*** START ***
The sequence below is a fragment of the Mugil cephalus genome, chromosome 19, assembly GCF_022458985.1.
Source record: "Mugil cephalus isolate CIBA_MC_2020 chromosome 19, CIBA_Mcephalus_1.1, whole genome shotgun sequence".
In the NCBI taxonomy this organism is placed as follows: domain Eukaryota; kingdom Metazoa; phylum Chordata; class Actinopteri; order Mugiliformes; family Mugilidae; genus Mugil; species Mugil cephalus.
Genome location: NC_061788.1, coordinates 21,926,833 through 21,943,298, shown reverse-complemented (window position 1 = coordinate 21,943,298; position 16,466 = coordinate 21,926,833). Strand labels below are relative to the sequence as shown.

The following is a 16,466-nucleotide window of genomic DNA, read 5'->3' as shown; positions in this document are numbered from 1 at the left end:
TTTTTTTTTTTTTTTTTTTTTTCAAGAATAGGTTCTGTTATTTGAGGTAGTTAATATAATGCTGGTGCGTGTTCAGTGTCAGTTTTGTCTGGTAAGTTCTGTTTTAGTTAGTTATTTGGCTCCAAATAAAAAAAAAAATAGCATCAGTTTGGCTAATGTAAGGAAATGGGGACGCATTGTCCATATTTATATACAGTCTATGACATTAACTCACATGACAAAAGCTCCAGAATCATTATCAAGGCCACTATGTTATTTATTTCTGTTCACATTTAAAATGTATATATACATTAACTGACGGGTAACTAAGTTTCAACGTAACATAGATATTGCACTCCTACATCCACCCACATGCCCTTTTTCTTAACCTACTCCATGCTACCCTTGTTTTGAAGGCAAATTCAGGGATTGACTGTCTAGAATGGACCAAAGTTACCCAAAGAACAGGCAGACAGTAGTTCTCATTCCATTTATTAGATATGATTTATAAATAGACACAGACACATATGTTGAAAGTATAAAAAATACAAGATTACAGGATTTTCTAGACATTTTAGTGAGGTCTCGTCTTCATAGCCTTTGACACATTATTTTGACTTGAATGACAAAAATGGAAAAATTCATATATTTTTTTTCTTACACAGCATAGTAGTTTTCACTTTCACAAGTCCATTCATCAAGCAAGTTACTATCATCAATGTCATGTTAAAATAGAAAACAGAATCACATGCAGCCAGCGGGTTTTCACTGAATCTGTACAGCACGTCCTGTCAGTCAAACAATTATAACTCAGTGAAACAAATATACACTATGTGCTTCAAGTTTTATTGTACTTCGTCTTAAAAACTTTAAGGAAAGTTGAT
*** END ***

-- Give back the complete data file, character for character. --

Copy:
The sequence below is a fragment of the Mugil cephalus genome, chromosome 19, assembly GCF_022458985.1.
Source record: "Mugil cephalus isolate CIBA_MC_2020 chromosome 19, CIBA_Mcephalus_1.1, whole genome shotgun sequence".
In the NCBI taxonomy this organism is placed as follows: domain Eukaryota; kingdom Metazoa; phylum Chordata; class Actinopteri; order Mugiliformes; family Mugilidae; genus Mugil; species Mugil cephalus.
Genome location: NC_061788.1, coordinates 21,926,833 through 21,943,298, shown reverse-complemented (window position 1 = coordinate 21,943,298; position 16,466 = coordinate 21,926,833). Strand labels below are relative to the sequence as shown.

The following is a 16,466-nucleotide window of genomic DNA, read 5'->3' as shown; positions in this document are numbered from 1 at the left end:
TTTTTTTTTTTTTTTTTTTTTTCAAGAATAGGTTCTGTTATTTGAGGTAGTTAATATAATGCTGGTGCGTGTTCAGTGTCAGTTTTGTCTGGTAAGTTCTGTTTTAGTTAGTTATTTGGCTCCAAATAAAAAAAAAAATAGCATCAGTTTGGCTAATGTAAGGAAATGGGGACGCATTGTCCATATTTATATACAGTCTATGACATTAACTCACATGACAAAAGCTCCAGAATCATTATCAAGGCCACTATGTTATTTATTTCTGTTCACATTTAAAATGTATATATACATTAACTGACGGGTAACTAAGTTTCAACGTAACATAGATATTGCACTCCTACATCCACCCACATGCCCTTTTTCTTAACCTACTCCATGCTACCCTTGTTTTGAAGGCAAATTCAGGGATTGACTGTCTAGAATGGACCAAAGTTACCCAAAGAACAGGCAGACAGTAGTTCTCATTCCATTTATTAGATATGATTTATAAATAGACACAGACACATATGTTGAAAGTATAAAAAATACAAGATTACAGGATTTTCTAGACATTTTAGTGAGGTCTCGTCTTCATAGCCTTTGACACATTATTTTGACTTGAATGACAAAAATGGAAAAATTCATATATTTTTTTTCTTACACAGCATAGTAGTTTTCACTTTCACAAGTCCATTCATCAAGCAAGTTACTATCATCAATGTCATGTTAAAATAGAAAACAGAATCACATGCAGCCAGCGGGTTTTCACTGAATCTGTACAGCACGTCCTGTCAGTCAAACAATTATAACTCAGTGAAACAAATATACACTATGTGCTTCAAGTTTTATTGTACTTCGTCTTAAAAACTTTAAGGAAAGTTGAT